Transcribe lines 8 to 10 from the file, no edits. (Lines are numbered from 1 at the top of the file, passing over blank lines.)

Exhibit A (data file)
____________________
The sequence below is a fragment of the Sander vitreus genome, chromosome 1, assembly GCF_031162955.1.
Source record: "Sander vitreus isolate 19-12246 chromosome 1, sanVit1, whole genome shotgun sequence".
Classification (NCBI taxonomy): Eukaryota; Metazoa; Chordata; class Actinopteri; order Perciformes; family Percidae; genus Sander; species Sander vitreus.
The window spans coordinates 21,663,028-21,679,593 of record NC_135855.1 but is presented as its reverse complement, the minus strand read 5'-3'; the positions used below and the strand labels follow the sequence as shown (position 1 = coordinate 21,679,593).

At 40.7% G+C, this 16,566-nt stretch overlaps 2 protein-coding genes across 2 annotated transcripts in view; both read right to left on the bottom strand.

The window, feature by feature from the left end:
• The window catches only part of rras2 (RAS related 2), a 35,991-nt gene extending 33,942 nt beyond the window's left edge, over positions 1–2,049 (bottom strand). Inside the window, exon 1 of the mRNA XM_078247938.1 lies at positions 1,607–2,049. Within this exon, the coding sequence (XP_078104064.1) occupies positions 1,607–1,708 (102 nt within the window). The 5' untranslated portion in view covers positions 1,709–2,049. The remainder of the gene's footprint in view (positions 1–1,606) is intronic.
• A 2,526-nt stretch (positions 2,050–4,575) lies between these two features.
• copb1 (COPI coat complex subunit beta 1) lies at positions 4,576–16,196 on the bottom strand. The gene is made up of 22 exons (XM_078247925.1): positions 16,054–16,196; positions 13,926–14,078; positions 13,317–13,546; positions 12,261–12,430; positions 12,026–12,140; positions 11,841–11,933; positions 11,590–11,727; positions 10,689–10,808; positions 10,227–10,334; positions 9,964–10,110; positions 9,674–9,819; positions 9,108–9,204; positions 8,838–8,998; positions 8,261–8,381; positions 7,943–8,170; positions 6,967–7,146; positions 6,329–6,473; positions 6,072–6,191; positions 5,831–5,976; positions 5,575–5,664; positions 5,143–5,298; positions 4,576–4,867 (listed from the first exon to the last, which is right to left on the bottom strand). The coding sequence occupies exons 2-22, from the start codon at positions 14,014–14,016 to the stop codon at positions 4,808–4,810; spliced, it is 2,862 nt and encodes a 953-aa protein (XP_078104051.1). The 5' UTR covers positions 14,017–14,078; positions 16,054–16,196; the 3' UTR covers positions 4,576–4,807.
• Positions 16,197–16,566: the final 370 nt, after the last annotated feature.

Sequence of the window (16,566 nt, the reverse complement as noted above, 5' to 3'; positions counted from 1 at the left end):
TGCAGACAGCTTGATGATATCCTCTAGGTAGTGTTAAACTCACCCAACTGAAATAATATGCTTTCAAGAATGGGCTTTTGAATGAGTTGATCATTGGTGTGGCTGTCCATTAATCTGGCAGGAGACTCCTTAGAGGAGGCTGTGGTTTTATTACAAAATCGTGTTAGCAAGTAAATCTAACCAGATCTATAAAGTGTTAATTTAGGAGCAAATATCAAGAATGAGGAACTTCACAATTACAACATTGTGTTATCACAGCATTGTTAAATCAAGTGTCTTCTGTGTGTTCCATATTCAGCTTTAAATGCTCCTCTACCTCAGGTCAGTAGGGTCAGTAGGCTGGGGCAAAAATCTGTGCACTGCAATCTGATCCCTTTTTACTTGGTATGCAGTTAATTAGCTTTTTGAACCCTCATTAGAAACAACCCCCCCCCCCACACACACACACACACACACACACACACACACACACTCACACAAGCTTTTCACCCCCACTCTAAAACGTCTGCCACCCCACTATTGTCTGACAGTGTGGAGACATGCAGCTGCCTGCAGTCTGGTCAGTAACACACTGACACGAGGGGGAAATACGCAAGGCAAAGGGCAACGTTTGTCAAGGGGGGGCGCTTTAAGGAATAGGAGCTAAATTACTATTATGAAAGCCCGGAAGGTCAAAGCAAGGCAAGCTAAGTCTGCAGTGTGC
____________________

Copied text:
• A 2,526-nt stretch (positions 2,050–4,575) lies between these two features.
• copb1 (COPI coat complex subunit beta 1) lies at positions 4,576–16,196 on the bottom strand. The gene is made up of 22 exons (XM_078247925.1): positions 16,054–16,196; positions 13,926–14,078; positions 13,317–13,546; positions 12,261–12,430; positions 12,026–12,140; positions 11,841–11,933; positions 11,590–11,727; positions 10,689–10,808; positions 10,227–10,334; positions 9,964–10,110; positions 9,674–9,819; positions 9,108–9,204; positions 8,838–8,998; positions 8,261–8,381; positions 7,943–8,170; positions 6,967–7,146; positions 6,329–6,473; positions 6,072–6,191; positions 5,831–5,976; positions 5,575–5,664; positions 5,143–5,298; positions 4,576–4,867 (listed from the first exon to the last, which is right to left on the bottom strand). The coding sequence occupies exons 2-22, from the start codon at positions 14,014–14,016 to the stop codon at positions 4,808–4,810; spliced, it is 2,862 nt and encodes a 953-aa protein (XP_078104051.1). The 5' UTR covers positions 14,017–14,078; positions 16,054–16,196; the 3' UTR covers positions 4,576–4,807.
• Positions 16,197–16,566: the final 370 nt, after the last annotated feature.